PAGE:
Birds live carelessly in the care of God. If God’s care for us is greater, shouldn’t we have even less care then the birds?
And which of you by being anxious can add a single hour to their span of life?
We think that by worrying we can somehow control the outcome of our situations. Tiffany and I just got a new puppy a few weeks ago. He thinks that he knows what’s best for himself. He’s really curious about the world around him. but hes also very small, young and limited in his understanding. As I was working on this, he was wiggling around in my arms trying to jump down from my lap. All he could think about was “I want to get down, I want to get down, I want to get down.” He wasn’t aware of how badly it would hurt when he hit the ground. He jumped out of my arms and right before he hit the ground I was able to catch him. Crisis averted.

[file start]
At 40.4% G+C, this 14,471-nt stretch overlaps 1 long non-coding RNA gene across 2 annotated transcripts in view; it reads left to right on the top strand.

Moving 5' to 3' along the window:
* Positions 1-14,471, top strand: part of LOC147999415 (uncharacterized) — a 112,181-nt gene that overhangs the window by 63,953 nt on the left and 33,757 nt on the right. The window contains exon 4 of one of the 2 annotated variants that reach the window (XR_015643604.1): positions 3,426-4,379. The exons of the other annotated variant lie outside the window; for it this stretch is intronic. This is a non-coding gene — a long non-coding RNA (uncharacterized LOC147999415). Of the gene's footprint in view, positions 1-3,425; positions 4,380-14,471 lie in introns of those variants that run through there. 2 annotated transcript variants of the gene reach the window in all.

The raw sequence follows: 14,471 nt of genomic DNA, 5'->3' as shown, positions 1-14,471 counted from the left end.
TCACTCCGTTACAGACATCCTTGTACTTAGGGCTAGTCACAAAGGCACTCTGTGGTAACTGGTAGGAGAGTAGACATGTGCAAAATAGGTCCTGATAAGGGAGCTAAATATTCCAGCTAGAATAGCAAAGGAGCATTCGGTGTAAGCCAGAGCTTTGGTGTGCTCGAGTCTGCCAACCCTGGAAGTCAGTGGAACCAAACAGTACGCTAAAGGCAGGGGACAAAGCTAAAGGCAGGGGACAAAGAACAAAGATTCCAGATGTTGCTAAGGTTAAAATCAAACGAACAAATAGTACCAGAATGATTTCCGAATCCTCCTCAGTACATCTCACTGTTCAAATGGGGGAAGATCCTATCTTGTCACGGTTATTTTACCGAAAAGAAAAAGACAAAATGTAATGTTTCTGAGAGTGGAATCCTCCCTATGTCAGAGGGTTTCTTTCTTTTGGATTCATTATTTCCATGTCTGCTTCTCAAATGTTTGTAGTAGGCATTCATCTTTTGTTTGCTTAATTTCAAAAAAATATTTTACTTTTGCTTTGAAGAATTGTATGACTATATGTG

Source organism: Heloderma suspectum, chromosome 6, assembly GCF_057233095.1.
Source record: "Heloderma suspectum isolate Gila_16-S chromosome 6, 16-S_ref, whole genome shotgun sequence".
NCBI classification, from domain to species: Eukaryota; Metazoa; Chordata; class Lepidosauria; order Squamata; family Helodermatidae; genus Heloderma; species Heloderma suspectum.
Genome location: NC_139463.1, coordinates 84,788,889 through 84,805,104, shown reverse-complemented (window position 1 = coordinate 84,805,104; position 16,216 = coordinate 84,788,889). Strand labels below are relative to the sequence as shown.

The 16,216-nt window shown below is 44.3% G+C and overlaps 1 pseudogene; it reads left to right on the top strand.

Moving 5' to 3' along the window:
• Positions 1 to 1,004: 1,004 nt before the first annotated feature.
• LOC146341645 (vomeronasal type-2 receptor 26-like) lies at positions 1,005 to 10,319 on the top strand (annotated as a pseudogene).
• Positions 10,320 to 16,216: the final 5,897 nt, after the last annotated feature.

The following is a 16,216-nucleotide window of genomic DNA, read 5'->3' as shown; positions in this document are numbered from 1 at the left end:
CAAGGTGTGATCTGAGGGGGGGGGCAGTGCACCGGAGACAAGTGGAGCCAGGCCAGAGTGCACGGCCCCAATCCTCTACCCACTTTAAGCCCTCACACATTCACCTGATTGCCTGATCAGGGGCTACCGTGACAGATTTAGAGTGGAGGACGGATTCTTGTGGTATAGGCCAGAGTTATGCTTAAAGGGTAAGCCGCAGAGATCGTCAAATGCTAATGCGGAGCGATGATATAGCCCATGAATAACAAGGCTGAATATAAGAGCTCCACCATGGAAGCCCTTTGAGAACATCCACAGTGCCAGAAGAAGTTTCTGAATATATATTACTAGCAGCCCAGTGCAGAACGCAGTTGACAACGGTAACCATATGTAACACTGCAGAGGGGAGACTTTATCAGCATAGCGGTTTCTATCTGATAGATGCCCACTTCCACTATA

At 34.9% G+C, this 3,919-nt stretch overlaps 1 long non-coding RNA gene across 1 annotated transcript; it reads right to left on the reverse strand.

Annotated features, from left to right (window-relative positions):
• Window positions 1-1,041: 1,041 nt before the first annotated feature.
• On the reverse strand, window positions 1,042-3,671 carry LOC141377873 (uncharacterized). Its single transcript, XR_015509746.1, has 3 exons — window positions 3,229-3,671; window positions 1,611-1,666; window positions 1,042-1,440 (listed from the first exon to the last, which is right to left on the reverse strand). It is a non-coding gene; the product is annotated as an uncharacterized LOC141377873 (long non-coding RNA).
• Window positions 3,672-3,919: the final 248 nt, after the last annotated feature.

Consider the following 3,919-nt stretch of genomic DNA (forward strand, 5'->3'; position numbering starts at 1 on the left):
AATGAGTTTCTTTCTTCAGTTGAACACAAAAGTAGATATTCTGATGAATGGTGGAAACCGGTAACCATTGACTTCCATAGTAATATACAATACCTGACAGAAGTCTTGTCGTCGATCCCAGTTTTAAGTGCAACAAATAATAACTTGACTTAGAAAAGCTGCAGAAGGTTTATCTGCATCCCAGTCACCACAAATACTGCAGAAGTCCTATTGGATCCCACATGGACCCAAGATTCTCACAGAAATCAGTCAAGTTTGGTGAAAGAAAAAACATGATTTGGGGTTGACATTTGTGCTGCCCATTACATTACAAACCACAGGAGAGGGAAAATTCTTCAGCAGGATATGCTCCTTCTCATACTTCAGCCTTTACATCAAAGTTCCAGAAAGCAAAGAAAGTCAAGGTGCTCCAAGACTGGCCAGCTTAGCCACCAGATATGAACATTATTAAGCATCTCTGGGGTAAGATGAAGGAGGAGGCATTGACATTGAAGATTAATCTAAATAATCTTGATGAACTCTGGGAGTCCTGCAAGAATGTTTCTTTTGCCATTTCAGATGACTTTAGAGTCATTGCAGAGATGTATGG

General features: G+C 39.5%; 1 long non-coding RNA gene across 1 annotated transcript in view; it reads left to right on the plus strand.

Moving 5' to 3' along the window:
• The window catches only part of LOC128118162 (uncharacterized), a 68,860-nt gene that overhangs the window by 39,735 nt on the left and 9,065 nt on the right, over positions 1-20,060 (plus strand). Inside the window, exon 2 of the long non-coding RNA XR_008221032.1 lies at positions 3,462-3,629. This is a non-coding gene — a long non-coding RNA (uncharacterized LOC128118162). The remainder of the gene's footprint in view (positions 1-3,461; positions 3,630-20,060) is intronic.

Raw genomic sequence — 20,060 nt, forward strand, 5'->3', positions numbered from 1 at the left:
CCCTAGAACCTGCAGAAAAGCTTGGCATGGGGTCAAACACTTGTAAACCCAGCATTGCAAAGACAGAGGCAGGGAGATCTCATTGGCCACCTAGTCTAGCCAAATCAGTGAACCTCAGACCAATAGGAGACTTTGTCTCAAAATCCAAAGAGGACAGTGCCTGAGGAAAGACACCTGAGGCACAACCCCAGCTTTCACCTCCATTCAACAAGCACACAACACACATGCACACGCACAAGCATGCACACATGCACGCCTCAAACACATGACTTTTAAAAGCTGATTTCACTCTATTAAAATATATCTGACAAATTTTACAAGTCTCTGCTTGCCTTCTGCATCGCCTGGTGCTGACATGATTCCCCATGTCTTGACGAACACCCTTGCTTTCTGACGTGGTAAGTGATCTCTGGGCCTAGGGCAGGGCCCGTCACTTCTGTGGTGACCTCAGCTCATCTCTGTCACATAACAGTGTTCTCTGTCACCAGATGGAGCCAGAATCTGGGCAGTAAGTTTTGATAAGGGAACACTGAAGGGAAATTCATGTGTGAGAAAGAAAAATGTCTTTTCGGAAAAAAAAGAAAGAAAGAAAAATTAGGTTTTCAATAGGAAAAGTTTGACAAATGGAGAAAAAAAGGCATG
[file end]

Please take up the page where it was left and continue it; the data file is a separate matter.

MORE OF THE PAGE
I think this is actually a pretty good example of what it’s like when we worry. We want to do what we think is best: control our circumstances. But we have such a limited understanding; we have not seen the entire canvas of life, just our simple section. God is sovereign and actually painted the whole piece of art. When we try to control our situations by worrying, we can be putting ourselves in some serious danger.
Grandmas worldwide have always told us, “Stop worrying or you’ll make yourself sick” and it turns out they’re actually right. Dr. Robert Ader researched and wrote for many years about the biological effects of stress. Stress triggers our fight or flight response. Prolonged existence in that state can actually do a lot of damage to our health. It can elevate our blood pressure, depress our immune system, mess with our digestion, raise our risk of diabetes, lead to depression, lower fertility, cause balding, and effect our ability to create new memories.